The academic route requires physios to complete an APA-approved Masters course, at least two years’ full-time equivalent clinical experience in physiotherapy, showing evidence of working in the relevant field, as well as current APA membership of the relevant national group.

The experiential pathway is a two-stage process with the first stage requiring physios to achieve at least five years’ full-time equivalent clinical or practical experience with evidence of at least three years’ in the relevant practice area.

They must also hold current APA membership of a relevant national group, and show evidence of having engaged in a range of educational programs to improve their knowledge in the relevant field.

The second stage of the process involves a written exam/portfolio and a practical exam.

Jennifer Dodge is a physiotherapist and APA member working in the sports setting who is also progressing through the experiential pathway of the titling process.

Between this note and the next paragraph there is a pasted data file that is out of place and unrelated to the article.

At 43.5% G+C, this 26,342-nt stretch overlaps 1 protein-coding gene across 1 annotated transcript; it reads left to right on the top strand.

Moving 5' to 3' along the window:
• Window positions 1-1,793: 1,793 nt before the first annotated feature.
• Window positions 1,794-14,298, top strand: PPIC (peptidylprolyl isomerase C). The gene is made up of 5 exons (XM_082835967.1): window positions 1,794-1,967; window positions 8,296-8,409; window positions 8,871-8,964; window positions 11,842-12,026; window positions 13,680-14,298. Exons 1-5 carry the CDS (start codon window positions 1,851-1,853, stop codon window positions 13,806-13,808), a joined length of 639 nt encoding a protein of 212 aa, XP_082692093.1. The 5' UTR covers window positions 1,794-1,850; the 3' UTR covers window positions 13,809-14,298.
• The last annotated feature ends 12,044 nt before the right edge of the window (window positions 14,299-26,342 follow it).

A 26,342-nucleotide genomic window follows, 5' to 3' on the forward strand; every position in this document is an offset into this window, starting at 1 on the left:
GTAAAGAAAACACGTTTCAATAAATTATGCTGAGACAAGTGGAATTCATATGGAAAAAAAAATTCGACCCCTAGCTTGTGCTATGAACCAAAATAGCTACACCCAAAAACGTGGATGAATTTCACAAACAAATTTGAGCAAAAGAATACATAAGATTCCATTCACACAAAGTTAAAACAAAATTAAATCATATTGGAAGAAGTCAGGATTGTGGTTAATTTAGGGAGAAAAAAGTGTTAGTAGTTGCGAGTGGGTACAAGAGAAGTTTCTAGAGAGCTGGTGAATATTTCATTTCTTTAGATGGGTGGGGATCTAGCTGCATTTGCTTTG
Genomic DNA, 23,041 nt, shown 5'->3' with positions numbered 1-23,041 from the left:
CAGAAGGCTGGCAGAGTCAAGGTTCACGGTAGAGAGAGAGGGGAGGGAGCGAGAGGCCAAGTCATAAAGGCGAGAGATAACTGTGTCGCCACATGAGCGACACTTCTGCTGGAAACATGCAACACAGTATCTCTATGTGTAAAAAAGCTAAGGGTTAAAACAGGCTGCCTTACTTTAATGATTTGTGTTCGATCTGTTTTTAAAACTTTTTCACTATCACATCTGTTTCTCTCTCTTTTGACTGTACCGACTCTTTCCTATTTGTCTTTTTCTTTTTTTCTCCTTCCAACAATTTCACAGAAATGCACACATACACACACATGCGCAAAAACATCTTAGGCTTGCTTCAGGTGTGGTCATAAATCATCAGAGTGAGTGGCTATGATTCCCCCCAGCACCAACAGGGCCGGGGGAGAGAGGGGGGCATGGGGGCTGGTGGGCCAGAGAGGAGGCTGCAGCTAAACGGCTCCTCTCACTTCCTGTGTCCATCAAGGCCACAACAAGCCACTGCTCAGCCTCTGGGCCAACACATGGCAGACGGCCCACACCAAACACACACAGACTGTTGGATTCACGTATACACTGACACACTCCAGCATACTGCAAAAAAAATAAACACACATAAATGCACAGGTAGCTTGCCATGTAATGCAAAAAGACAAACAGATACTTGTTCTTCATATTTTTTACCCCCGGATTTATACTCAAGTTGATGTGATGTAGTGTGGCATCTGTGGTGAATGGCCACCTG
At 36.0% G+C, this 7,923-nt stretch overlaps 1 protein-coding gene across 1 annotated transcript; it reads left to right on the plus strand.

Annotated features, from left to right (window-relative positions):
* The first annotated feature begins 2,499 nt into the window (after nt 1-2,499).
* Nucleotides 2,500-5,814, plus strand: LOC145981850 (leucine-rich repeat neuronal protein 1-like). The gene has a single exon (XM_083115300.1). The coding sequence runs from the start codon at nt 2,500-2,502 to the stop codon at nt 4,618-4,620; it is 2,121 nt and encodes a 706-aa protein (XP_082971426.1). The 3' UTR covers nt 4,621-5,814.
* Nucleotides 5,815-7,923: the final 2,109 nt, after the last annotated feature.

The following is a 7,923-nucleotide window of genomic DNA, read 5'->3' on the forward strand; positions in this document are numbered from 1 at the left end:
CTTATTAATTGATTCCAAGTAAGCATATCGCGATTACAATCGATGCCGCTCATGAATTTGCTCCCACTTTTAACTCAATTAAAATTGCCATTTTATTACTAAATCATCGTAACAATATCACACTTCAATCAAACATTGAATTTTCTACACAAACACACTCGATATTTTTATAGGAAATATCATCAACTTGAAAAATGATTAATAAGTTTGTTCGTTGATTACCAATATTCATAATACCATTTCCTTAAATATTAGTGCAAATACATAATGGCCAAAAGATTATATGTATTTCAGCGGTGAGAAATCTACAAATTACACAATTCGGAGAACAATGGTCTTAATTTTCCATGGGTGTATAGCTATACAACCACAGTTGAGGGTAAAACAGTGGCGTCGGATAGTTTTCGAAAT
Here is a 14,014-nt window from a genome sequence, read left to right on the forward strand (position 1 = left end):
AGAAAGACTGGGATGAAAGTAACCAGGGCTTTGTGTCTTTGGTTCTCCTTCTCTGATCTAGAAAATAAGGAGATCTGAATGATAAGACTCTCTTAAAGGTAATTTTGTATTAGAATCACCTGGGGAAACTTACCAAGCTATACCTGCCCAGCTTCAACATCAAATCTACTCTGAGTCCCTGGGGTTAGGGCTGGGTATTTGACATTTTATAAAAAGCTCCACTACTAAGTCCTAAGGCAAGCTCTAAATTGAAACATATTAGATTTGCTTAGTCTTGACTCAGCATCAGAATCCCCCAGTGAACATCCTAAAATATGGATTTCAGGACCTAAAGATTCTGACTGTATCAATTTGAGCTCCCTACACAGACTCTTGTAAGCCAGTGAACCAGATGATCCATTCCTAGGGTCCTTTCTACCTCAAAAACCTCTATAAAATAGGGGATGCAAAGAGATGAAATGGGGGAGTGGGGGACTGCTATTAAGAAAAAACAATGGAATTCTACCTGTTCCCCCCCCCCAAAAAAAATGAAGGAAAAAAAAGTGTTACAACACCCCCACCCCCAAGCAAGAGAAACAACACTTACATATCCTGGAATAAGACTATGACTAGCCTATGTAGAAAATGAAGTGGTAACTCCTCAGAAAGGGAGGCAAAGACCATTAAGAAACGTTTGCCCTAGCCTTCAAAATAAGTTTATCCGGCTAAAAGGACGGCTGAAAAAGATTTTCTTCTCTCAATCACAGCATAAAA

Ms Dodge achieved her Bachelor of Physiotherapy at the University of Newcastle and joined Sydney’s Stadium Sports Physiotherapy private practice in 2013.

Outside of private practice, Ms Dodge has gained experience working on the field, firstly as a sports trainer, after achieving her sports trainer certificate with Sports Medicine Australia.

“I was in my first year of university and that allowed me to be on field and look after football teams for weekend sports, and I did that when I was studying,” she says.

“I was able to be exposed to sports injuries right off the bat - it’s that basic first aid, it’s the sports fracture injury management.

“You get your foot in the door that way and it’s really important - a lot of clubs will like you and want to keep you on and you tend to remain with a club or team,” she says.

“I think it’s really imperative just to be exposed to that early on and get that experience under your belt because that’s what will get your foot in the door with clubs.